Dome's acrobats to found new circus

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A new contemporary circus company to rival Cirque du Soleil and other top international troupes is being planned for Britain.

A new contemporary circus company to rival Cirque du Soleil and other top international troupes is being planned for Britain.

The Circus Space training school has won European funding to assess the prospects for a full-time company working mainly in the UK to world-class standards. The plan will prove a lifeline for the high-flying acrobats and trapeze artists of the Millennium Dome - 90 of whom were trained by Circus Space - whose talents could otherwise go to waste at the end of the year.

The idea would capitalise on a surge of interest in circus and aerial arts in recent years in the wake of the anarchic French circus Archaos and shows such as the Canadian Cirque du Soleil and Argentinian De La Guarda. And it would be the achievement of a dream for Circus Space, which has become one of Europe's largest contemporary circus training centres since it was established in 1989 but has not had its own company until now.

Teo Greenstreet, chief executive of the school, said the idea was in its early stages, but had always been an aspiration. The aim would be to create medium to large-scale shows funded by ticket sales. "The good practice established by the Millennium Show will be built upon, and continuing investment made in training the performers, technicians and others involved," he said.

Members of the troupe would include many of the 160 performers in the aerial display team at the Dome whose contracts end on 31 December. Many were trained in circus skills from scratch.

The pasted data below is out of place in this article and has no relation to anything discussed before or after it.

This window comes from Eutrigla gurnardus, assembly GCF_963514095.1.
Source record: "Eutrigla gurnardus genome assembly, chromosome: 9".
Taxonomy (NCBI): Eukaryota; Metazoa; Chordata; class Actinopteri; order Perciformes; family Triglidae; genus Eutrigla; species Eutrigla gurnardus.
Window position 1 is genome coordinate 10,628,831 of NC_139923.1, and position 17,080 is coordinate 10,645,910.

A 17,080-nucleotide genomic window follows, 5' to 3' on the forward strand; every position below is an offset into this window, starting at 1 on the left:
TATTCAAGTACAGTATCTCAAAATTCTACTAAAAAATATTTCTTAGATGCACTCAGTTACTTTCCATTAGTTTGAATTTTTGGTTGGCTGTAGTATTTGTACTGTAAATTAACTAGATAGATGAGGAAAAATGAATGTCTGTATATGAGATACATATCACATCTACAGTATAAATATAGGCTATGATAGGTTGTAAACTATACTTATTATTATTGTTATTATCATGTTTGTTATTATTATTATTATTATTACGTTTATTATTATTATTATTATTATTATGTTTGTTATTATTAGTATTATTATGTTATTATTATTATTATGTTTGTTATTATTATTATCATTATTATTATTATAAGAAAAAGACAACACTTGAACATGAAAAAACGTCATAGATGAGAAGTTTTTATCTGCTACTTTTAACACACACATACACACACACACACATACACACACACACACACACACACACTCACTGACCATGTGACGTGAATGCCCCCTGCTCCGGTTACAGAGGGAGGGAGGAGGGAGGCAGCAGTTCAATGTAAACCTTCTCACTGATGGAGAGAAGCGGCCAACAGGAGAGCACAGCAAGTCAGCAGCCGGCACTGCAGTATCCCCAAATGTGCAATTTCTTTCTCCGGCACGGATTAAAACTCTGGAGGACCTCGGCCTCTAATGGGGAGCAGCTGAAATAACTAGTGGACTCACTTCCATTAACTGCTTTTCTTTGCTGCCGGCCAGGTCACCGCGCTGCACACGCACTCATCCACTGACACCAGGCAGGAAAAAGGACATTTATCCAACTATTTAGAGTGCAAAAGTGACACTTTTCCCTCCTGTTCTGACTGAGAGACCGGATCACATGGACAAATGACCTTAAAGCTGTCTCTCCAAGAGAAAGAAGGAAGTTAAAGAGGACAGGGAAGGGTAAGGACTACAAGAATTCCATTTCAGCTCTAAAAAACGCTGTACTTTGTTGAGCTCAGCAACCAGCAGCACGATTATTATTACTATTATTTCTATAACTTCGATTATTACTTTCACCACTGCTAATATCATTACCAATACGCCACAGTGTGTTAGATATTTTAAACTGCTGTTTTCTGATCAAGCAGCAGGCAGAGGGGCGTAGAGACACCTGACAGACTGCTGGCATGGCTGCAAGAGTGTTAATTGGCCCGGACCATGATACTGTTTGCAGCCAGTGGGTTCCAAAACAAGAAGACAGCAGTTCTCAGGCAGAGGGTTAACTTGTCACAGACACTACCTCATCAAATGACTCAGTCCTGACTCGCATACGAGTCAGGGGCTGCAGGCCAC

However, a feasibility study into the plans for a permanent company is not expected to be completed until March. The proposal has received £54,000 from the European Regional Development Fund.

Dr Haze, the circus performer who runs the Circus of Horrors with the veteran Gerry Cottle, said he wished Circus Space luck. An aerial show high up in the Dome was very different from a typical circus on the road, but he said there was huge public demand for alternative circuses. His new show will tour regional venues this autumn, with funding from the Arts Council, and includes a week's booking at the 4,000-seat Aberdeen Exhibition Centre.

"Archaos was the first of the alternative circuses [in the 1980s]. They came and did something radically different with circus arts and now I think circuses are the new rock and roll," he said. "At Covent Garden now, you see people doing circus arts all the time - unicycling, juggling. It's still a very big art form. Circus Space do a lot of good work for the promotion of circuses and the training of circus arts. And it's good the Arts Council have recognised this."

A spokesman for the New Millennium Experience Company said the show had been consistently voted one of its most popular attractions.

"We'd be delighted if these talented performers were able to use the unique skills they have learned to continue entertaining audiences," he said.

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